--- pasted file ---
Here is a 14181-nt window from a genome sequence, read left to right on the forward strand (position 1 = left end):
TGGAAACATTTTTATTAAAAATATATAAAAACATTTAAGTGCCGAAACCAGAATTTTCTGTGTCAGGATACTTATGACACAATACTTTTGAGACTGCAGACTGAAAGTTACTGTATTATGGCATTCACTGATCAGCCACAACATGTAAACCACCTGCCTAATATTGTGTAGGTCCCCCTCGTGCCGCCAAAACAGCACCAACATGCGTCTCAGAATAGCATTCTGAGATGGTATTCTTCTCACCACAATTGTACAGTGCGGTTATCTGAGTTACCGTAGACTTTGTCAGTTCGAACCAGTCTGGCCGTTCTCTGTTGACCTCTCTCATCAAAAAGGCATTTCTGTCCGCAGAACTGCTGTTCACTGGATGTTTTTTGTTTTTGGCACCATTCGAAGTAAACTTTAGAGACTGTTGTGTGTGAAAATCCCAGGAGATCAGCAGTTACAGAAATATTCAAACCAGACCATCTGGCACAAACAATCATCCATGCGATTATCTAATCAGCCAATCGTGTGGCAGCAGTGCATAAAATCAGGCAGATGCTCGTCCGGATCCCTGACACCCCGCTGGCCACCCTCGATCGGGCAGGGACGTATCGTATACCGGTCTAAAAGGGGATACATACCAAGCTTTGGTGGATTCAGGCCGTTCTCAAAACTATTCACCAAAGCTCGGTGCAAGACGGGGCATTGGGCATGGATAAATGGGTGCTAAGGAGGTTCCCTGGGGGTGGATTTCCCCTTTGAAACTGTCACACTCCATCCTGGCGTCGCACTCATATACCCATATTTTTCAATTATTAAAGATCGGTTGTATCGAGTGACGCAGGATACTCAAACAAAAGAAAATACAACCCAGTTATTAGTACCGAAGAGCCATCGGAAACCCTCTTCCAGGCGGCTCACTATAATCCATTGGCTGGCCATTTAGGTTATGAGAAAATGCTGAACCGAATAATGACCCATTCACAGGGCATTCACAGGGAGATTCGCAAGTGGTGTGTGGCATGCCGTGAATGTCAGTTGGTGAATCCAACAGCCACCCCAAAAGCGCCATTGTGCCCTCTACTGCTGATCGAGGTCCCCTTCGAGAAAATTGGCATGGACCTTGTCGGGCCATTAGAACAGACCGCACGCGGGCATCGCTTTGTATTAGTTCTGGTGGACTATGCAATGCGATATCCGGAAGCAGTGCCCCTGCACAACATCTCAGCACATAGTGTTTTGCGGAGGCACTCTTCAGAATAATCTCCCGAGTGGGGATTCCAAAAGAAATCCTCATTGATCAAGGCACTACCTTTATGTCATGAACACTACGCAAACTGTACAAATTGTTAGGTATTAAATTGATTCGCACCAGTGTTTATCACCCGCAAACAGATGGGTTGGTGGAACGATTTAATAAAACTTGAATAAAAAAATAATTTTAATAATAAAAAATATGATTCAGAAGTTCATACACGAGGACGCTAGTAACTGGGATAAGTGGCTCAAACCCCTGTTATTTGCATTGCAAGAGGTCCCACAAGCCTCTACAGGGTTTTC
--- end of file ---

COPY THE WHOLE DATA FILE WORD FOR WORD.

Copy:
Here is a 14181-nt window from a genome sequence, read left to right on the forward strand (position 1 = left end):
TGGAAACATTTTTATTAAAAATATATAAAAACATTTAAGTGCCGAAACCAGAATTTTCTGTGTCAGGATACTTATGACACAATACTTTTGAGACTGCAGACTGAAAGTTACTGTATTATGGCATTCACTGATCAGCCACAACATGTAAACCACCTGCCTAATATTGTGTAGGTCCCCCTCGTGCCGCCAAAACAGCACCAACATGCGTCTCAGAATAGCATTCTGAGATGGTATTCTTCTCACCACAATTGTACAGTGCGGTTATCTGAGTTACCGTAGACTTTGTCAGTTCGAACCAGTCTGGCCGTTCTCTGTTGACCTCTCTCATCAAAAAGGCATTTCTGTCCGCAGAACTGCTGTTCACTGGATGTTTTTTGTTTTTGGCACCATTCGAAGTAAACTTTAGAGACTGTTGTGTGTGAAAATCCCAGGAGATCAGCAGTTACAGAAATATTCAAACCAGACCATCTGGCACAAACAATCATCCATGCGATTATCTAATCAGCCAATCGTGTGGCAGCAGTGCATAAAATCAGGCAGATGCTCGTCCGGATCCCTGACACCCCGCTGGCCACCCTCGATCGGGCAGGGACGTATCGTATACCGGTCTAAAAGGGGATACATACCAAGCTTTGGTGGATTCAGGCCGTTCTCAAAACTATTCACCAAAGCTCGGTGCAAGACGGGGCATTGGGCATGGATAAATGGGTGCTAAGGAGGTTCCCTGGGGGTGGATTTCCCCTTTGAAACTGTCACACTCCATCCTGGCGTCGCACTCATATACCCATATTTTTCAATTATTAAAGATCGGTTGTATCGAGTGACGCAGGATACTCAAACAAAAGAAAATACAACCCAGTTATTAGTACCGAAGAGCCATCGGAAACCCTCTTCCAGGCGGCTCACTATAATCCATTGGCTGGCCATTTAGGTTATGAGAAAATGCTGAACCGAATAATGACCCATTCACAGGGCATTCACAGGGAGATTCGCAAGTGGTGTGTGGCATGCCGTGAATGTCAGTTGGTGAATCCAACAGCCACCCCAAAAGCGCCATTGTGCCCTCTACTGCTGATCGAGGTCCCCTTCGAGAAAATTGGCATGGACCTTGTCGGGCCATTAGAACAGACCGCACGCGGGCATCGCTTTGTATTAGTTCTGGTGGACTATGCAATGCGATATCCGGAAGCAGTGCCCCTGCACAACATCTCAGCACATAGTGTTTTGCGGAGGCACTCTTCAGAATAATCTCCCGAGTGGGGATTCCAAAAGAAATCCTCATTGATCAAGGCACTACCTTTATGTCATGAACACTACGCAAACTGTACAAATTGTTAGGTATTAAATTGATTCGCACCAGTGTTTATCACCCGCAAACAGATGGGTTGGTGGAACGATTTAATAAAACTTGAATAAAAAAATAATTTTAATAATAAAAAATATGATTCAGAAGTTCATACACGAGGACGCTAGTAACTGGGATAAGTGGCTCAAACCCCTGTTATTTGCATTGCAAGAGGTCCCACAAGCCTCTACAGGGTTTTC